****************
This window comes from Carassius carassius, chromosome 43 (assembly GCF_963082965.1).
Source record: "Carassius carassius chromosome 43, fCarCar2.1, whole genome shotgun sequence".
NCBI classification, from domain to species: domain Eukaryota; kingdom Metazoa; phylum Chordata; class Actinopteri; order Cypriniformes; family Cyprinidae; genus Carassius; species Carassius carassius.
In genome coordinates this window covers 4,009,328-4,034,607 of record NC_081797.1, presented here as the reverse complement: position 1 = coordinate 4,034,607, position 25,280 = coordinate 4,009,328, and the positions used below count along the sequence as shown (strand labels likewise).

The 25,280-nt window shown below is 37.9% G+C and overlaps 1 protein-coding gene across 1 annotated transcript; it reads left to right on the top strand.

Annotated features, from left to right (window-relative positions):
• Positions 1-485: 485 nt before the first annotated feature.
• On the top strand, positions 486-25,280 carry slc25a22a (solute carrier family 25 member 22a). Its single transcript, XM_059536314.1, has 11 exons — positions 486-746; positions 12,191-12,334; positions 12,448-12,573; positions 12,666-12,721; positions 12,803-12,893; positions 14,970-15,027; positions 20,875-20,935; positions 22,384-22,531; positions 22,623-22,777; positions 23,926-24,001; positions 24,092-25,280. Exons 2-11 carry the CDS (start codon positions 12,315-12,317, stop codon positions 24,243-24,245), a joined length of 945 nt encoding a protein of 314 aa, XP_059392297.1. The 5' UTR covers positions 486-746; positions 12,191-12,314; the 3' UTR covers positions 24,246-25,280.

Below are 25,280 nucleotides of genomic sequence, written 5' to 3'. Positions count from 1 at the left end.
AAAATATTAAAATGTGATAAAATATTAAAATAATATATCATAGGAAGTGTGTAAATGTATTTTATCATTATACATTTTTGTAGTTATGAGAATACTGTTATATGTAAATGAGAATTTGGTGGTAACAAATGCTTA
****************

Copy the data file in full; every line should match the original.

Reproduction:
This window comes from Carassius carassius, chromosome 43 (assembly GCF_963082965.1).
Source record: "Carassius carassius chromosome 43, fCarCar2.1, whole genome shotgun sequence".
NCBI classification, from domain to species: domain Eukaryota; kingdom Metazoa; phylum Chordata; class Actinopteri; order Cypriniformes; family Cyprinidae; genus Carassius; species Carassius carassius.
In genome coordinates this window covers 4,009,328-4,034,607 of record NC_081797.1, presented here as the reverse complement: position 1 = coordinate 4,034,607, position 25,280 = coordinate 4,009,328, and the positions used below count along the sequence as shown (strand labels likewise).

The 25,280-nt window shown below is 37.9% G+C and overlaps 1 protein-coding gene across 1 annotated transcript; it reads left to right on the top strand.

Annotated features, from left to right (window-relative positions):
• Positions 1-485: 485 nt before the first annotated feature.
• On the top strand, positions 486-25,280 carry slc25a22a (solute carrier family 25 member 22a). Its single transcript, XM_059536314.1, has 11 exons — positions 486-746; positions 12,191-12,334; positions 12,448-12,573; positions 12,666-12,721; positions 12,803-12,893; positions 14,970-15,027; positions 20,875-20,935; positions 22,384-22,531; positions 22,623-22,777; positions 23,926-24,001; positions 24,092-25,280. Exons 2-11 carry the CDS (start codon positions 12,315-12,317, stop codon positions 24,243-24,245), a joined length of 945 nt encoding a protein of 314 aa, XP_059392297.1. The 5' UTR covers positions 486-746; positions 12,191-12,314; the 3' UTR covers positions 24,246-25,280.

Below are 25,280 nucleotides of genomic sequence, written 5' to 3'. Positions count from 1 at the left end.
AAAATATTAAAATGTGATAAAATATTAAAATAATATATCATAGGAAGTGTGTAAATGTATTTTATCATTATACATTTTTGTAGTTATGAGAATACTGTTATATGTAAATGAGAATTTGGTGGTAACAAATGCTTA